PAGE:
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Why Kenya’s Move To Burn Ivory Stockpiles will Backfire


Last week on Saturday, the President of Kenya, Uhuru Kenyatta participated in setting to fire 11 pyres and finished ivory goods representing more than 6,000 dead elephants. But will this action really save the elephants which are facing extinction? Many think it’s a gamble and evidence is there to support these assertions.

One evidence in particular is a study done on Ivory in the Philippines. It was discovered that burning ivory stacks did not result in a reduction in elephant poaching. Instead, demand for ivory went up due to the scarcity created and the increased prices for ivory.

This is not the first time that Kenya is burning its ivory stockpiles. It has carried out this activity four times since 1989. As Joel Bellenson, an Entrepreneur in Uganda has noted; “removing the marginal supply of a slowly replenishing resource increases the value of the remainder.”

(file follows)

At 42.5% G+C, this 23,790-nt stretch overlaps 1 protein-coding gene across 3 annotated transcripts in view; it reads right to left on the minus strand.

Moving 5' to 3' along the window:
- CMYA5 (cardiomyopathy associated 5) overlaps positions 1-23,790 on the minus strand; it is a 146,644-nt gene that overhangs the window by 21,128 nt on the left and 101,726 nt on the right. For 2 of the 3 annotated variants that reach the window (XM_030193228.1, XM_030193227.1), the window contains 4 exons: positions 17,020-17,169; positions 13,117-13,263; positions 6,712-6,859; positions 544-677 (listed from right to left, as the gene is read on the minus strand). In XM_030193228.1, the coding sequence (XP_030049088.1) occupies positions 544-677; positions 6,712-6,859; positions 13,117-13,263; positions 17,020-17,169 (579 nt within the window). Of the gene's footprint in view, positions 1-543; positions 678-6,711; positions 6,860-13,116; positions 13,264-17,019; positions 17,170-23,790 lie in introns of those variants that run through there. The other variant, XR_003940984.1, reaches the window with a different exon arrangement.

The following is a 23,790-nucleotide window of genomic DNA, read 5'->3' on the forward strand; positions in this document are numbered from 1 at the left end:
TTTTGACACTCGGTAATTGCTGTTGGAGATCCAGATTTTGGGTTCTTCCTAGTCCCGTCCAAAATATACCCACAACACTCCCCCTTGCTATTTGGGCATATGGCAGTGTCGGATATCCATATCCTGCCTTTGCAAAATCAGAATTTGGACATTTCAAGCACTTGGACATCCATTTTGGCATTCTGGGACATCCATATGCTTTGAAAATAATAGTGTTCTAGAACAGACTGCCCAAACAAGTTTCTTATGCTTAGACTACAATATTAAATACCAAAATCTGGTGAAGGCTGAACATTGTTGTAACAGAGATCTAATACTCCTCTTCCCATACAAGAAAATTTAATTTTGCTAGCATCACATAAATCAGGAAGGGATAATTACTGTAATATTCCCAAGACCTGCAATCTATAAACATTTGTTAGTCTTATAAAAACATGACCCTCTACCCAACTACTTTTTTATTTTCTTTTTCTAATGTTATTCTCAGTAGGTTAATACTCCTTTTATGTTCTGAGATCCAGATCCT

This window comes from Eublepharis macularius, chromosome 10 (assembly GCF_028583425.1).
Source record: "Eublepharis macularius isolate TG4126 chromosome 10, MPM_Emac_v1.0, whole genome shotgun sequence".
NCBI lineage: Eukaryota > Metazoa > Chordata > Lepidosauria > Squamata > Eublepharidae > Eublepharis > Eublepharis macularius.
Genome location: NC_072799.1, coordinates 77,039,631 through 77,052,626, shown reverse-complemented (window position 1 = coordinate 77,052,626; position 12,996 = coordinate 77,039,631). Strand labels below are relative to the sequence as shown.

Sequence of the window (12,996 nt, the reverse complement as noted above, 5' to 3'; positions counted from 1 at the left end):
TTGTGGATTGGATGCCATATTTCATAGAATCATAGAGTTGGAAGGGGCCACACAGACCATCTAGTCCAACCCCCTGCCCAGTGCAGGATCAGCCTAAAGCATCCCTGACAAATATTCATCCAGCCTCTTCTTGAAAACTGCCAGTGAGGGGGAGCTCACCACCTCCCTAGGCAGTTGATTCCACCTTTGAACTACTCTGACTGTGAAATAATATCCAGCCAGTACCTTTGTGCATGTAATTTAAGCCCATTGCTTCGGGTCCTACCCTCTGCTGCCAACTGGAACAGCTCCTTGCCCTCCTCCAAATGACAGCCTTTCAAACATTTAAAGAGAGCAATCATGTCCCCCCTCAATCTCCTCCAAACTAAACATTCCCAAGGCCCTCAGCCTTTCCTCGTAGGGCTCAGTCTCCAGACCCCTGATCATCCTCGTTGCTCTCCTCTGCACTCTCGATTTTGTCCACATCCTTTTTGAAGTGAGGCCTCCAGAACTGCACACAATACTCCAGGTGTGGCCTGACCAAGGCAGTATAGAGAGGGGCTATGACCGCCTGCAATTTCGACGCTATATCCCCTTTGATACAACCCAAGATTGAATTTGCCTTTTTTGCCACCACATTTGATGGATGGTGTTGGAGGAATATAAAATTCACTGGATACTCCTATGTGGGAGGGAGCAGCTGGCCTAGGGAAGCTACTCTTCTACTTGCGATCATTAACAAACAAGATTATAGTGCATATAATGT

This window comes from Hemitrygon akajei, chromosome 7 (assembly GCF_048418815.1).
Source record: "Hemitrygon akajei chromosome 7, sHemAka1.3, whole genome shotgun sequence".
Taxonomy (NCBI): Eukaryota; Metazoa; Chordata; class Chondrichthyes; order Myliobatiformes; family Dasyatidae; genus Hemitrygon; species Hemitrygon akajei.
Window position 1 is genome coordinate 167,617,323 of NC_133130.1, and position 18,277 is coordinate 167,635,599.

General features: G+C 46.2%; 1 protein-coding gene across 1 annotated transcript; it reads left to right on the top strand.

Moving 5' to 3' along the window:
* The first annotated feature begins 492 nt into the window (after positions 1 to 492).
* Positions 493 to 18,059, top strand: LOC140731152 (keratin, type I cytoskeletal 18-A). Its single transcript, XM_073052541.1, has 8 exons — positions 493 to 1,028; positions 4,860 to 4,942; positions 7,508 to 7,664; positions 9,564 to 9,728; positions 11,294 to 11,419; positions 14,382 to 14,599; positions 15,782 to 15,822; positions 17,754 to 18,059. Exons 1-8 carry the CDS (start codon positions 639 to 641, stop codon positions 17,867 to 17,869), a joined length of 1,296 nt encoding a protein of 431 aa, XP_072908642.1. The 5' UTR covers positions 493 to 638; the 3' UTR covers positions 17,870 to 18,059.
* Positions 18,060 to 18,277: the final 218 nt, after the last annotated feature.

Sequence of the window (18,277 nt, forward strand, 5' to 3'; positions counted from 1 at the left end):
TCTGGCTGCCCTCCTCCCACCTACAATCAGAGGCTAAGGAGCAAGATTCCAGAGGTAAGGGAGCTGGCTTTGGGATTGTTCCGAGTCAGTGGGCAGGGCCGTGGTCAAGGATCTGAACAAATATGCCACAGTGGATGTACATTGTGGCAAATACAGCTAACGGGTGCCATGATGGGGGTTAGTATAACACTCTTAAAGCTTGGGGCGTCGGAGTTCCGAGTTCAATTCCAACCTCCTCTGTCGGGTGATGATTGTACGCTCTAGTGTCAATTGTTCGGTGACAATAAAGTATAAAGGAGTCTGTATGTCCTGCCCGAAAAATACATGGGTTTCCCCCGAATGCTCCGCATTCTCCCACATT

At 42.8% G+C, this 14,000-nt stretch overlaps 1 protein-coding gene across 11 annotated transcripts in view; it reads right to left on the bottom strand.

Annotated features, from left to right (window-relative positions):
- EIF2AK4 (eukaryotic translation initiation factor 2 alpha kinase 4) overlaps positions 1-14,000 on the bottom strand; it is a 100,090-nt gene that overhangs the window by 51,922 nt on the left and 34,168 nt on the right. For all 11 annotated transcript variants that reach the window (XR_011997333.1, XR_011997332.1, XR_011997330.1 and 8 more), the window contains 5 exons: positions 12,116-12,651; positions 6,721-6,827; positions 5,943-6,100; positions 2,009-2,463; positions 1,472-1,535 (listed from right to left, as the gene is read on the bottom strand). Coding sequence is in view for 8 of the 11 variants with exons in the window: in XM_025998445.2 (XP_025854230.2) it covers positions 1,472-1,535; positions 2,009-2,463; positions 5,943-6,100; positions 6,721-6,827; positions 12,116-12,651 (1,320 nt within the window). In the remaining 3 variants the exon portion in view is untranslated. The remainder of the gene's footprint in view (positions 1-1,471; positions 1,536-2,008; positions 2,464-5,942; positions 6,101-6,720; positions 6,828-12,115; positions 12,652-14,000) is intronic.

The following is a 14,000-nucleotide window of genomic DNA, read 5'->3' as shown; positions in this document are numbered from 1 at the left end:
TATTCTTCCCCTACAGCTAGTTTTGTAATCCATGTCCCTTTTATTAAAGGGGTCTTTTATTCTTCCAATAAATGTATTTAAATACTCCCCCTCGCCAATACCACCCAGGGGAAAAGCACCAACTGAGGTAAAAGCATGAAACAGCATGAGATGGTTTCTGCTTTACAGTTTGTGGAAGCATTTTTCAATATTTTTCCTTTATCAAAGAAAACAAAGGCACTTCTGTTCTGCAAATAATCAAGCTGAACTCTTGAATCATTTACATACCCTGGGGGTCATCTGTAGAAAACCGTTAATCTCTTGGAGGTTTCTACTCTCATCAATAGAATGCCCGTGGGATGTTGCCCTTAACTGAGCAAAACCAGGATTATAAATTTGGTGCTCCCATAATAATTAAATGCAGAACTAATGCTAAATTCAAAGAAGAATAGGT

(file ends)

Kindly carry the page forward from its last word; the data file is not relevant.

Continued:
What about the moral message this act sends out? “The pious hopes that the fires will send a morality message will fall on the same deaf ears who will instead hear a much more powerful message that the price of ivory will increase,” Bellenson explains.

Thus, Bellenson suggests that the way forward is to sell the ivory off the market and put the funds to use for developing the poor communities that neighbour the parks. Otherwise, the pyres “signify a price increase of ivory and thus more incentive to increase the pace of killing of the elephants.”

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